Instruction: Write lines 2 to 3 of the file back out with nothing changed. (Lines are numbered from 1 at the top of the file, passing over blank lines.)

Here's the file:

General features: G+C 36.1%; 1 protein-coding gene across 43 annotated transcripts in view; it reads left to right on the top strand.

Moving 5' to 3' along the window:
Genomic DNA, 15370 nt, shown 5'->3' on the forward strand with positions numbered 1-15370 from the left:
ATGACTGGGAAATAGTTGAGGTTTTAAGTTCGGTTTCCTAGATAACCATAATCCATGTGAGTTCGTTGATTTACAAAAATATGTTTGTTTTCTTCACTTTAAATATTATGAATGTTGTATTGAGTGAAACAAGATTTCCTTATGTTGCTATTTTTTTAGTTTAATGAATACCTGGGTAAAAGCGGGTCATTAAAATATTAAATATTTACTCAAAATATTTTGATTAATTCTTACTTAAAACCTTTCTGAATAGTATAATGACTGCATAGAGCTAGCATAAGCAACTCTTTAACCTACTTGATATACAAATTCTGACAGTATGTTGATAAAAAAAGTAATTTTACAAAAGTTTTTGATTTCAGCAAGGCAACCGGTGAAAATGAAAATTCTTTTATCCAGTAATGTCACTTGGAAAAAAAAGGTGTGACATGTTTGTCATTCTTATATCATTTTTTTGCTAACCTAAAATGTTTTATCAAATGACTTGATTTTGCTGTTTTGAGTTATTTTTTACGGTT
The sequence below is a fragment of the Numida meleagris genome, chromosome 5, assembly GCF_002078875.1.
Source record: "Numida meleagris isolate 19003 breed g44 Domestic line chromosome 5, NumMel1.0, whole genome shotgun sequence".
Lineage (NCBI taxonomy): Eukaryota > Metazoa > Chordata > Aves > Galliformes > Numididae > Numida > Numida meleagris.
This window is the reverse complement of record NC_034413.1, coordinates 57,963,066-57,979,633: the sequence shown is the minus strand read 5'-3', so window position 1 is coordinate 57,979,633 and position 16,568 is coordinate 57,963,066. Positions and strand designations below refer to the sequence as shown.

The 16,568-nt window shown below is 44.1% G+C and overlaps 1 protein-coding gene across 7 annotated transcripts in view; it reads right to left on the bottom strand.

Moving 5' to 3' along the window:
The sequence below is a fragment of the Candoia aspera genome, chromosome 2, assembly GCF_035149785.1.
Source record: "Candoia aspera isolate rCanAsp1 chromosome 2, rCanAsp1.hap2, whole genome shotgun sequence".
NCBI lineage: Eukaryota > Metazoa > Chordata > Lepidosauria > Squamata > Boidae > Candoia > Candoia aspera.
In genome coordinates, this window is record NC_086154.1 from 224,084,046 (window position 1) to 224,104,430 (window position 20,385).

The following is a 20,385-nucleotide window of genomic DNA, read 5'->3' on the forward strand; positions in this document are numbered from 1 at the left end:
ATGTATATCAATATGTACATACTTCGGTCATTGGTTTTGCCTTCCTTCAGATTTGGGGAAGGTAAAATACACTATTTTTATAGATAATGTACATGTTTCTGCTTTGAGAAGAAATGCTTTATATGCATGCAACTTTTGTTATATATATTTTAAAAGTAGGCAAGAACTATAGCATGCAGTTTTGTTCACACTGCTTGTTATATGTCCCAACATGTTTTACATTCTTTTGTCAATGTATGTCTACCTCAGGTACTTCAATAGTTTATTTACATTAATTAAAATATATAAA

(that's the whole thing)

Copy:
Moving 5' to 3' along the window:
Genomic DNA, 15370 nt, shown 5'->3' on the forward strand with positions numbered 1-15370 from the left: